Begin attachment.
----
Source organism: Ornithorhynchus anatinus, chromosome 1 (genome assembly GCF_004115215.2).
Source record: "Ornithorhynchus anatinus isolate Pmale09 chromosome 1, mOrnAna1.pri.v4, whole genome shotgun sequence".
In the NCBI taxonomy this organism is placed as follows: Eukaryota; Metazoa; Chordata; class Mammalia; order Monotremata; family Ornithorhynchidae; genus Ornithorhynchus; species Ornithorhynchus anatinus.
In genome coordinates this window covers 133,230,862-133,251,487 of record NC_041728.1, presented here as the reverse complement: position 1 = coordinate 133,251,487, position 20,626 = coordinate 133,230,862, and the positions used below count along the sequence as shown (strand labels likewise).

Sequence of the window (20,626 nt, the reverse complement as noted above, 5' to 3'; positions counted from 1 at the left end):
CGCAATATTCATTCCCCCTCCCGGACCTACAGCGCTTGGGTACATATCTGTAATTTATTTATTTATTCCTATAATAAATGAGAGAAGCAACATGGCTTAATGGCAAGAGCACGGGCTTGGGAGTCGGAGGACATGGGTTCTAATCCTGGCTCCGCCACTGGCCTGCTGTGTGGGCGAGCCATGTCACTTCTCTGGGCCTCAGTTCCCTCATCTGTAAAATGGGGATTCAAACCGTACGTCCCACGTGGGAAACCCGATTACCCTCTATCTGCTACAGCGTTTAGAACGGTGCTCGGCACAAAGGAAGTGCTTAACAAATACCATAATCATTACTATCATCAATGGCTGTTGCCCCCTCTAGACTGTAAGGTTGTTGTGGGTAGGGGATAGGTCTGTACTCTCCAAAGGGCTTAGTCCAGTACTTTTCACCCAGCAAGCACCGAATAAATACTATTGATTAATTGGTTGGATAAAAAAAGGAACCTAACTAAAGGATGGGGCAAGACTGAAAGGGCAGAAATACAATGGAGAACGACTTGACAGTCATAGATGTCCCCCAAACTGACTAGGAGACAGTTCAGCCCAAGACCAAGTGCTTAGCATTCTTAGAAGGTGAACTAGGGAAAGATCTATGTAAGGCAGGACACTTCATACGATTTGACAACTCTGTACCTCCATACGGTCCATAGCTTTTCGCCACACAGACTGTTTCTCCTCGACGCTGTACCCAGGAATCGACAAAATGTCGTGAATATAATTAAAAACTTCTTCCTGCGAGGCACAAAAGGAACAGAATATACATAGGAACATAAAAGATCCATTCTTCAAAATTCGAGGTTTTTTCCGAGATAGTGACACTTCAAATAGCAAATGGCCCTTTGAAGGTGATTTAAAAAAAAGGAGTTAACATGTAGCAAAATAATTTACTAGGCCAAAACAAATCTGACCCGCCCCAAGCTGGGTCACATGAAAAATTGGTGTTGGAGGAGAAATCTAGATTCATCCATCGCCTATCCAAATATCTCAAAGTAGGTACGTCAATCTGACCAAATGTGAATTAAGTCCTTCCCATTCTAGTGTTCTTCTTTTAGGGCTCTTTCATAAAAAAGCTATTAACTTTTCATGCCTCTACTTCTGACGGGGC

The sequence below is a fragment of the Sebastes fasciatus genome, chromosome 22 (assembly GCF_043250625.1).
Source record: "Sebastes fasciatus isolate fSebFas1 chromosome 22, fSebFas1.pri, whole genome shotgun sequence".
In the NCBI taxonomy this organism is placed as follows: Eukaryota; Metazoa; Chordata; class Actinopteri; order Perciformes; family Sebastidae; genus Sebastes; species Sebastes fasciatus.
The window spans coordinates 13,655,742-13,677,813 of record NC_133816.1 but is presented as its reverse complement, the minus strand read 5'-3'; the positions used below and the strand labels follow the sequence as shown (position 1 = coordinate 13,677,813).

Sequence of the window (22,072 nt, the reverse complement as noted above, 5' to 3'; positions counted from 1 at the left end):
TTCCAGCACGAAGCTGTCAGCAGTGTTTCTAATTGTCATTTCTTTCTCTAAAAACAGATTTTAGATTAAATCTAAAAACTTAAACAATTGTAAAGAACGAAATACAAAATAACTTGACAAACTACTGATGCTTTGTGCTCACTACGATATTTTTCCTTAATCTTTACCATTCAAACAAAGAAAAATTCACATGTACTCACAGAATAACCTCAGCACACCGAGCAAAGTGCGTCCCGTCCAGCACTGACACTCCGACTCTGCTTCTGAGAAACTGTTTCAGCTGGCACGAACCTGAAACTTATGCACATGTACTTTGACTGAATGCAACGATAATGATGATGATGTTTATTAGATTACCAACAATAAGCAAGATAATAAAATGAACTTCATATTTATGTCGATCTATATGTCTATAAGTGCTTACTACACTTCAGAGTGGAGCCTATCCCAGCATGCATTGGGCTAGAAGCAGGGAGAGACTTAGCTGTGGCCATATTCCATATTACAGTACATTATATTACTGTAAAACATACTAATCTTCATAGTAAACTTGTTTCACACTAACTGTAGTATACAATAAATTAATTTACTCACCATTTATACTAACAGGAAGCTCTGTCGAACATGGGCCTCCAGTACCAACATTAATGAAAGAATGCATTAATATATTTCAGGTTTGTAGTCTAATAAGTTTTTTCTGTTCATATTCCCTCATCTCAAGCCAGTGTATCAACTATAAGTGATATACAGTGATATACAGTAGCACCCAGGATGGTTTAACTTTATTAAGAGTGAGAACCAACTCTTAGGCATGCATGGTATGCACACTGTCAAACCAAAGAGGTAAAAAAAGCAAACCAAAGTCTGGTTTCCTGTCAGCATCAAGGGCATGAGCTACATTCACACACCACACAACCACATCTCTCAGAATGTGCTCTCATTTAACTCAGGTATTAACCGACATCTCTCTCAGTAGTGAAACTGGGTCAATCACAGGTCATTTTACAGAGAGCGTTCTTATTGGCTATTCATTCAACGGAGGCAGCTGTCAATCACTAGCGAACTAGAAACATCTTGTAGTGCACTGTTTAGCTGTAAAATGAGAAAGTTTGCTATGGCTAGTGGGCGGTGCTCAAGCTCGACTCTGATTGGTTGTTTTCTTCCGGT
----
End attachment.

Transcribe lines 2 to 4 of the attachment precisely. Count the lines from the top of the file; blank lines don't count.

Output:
Source record: "Ornithorhynchus anatinus isolate Pmale09 chromosome 1, mOrnAna1.pri.v4, whole genome shotgun sequence".
In the NCBI taxonomy this organism is placed as follows: Eukaryota; Metazoa; Chordata; class Mammalia; order Monotremata; family Ornithorhynchidae; genus Ornithorhynchus; species Ornithorhynchus anatinus.
In genome coordinates this window covers 133,230,862-133,251,487 of record NC_041728.1, presented here as the reverse complement: position 1 = coordinate 133,251,487, position 20,626 = coordinate 133,230,862, and the positions used below count along the sequence as shown (strand labels likewise).